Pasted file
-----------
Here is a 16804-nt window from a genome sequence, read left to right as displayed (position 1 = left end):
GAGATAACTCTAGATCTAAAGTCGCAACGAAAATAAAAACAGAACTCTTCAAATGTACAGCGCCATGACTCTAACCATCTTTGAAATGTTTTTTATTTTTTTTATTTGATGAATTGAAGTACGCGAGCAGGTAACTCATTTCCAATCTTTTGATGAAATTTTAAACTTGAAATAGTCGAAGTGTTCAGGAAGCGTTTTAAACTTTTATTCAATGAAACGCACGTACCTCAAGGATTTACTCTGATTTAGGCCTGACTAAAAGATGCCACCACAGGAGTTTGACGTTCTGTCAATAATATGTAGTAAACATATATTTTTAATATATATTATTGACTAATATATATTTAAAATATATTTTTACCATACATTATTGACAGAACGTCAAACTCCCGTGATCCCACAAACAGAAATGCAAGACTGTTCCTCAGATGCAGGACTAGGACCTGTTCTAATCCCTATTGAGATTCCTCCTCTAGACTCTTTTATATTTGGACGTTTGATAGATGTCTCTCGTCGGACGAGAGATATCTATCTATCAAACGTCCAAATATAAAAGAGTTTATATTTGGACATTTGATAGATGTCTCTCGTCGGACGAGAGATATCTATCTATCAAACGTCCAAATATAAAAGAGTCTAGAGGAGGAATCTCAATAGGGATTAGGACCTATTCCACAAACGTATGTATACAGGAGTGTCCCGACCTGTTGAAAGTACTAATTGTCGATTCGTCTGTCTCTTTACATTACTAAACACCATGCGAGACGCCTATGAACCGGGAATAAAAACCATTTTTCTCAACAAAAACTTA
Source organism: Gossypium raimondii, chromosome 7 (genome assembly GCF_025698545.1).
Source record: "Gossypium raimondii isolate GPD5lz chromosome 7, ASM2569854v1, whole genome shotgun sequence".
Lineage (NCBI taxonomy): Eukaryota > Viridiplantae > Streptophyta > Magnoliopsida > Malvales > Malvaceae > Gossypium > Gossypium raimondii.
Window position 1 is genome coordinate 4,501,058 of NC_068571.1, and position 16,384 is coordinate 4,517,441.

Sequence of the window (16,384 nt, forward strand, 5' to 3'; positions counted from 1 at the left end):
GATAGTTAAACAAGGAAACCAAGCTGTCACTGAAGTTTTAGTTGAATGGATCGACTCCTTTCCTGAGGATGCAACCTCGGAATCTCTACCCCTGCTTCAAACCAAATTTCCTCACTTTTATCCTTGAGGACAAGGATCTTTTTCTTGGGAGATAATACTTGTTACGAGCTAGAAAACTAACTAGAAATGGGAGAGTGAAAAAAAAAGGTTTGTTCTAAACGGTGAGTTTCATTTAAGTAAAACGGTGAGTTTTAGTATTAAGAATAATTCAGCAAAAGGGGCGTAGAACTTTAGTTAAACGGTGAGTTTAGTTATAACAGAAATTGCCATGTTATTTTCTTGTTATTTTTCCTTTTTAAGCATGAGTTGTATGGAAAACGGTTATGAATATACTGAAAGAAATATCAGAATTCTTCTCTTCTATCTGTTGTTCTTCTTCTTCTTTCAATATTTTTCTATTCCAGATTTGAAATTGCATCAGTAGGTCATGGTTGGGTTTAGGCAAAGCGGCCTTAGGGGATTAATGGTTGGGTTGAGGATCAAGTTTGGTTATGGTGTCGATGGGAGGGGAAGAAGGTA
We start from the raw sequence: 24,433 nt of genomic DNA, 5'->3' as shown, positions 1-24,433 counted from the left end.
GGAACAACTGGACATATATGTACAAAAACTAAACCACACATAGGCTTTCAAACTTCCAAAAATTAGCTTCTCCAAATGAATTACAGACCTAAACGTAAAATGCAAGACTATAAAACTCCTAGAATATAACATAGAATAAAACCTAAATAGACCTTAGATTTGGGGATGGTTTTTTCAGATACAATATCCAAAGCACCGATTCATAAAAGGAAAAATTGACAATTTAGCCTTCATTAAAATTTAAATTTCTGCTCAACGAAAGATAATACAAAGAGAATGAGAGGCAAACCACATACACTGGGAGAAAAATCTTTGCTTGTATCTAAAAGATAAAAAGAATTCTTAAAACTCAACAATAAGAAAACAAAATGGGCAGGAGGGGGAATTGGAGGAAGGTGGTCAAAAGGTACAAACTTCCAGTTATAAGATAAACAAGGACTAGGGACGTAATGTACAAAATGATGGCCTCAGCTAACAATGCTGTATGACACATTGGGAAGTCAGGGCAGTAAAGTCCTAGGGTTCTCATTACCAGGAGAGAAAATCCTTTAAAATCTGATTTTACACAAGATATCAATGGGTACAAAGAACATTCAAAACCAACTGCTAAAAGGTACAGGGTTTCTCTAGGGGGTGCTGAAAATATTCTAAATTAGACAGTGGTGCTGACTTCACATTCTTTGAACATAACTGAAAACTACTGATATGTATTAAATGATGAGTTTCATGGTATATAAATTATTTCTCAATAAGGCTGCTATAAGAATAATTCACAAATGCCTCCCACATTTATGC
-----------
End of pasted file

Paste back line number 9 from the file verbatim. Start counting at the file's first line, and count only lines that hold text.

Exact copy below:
We start from the raw sequence: 24,433 nt of genomic DNA, 5'->3' as shown, positions 1-24,433 counted from the left end.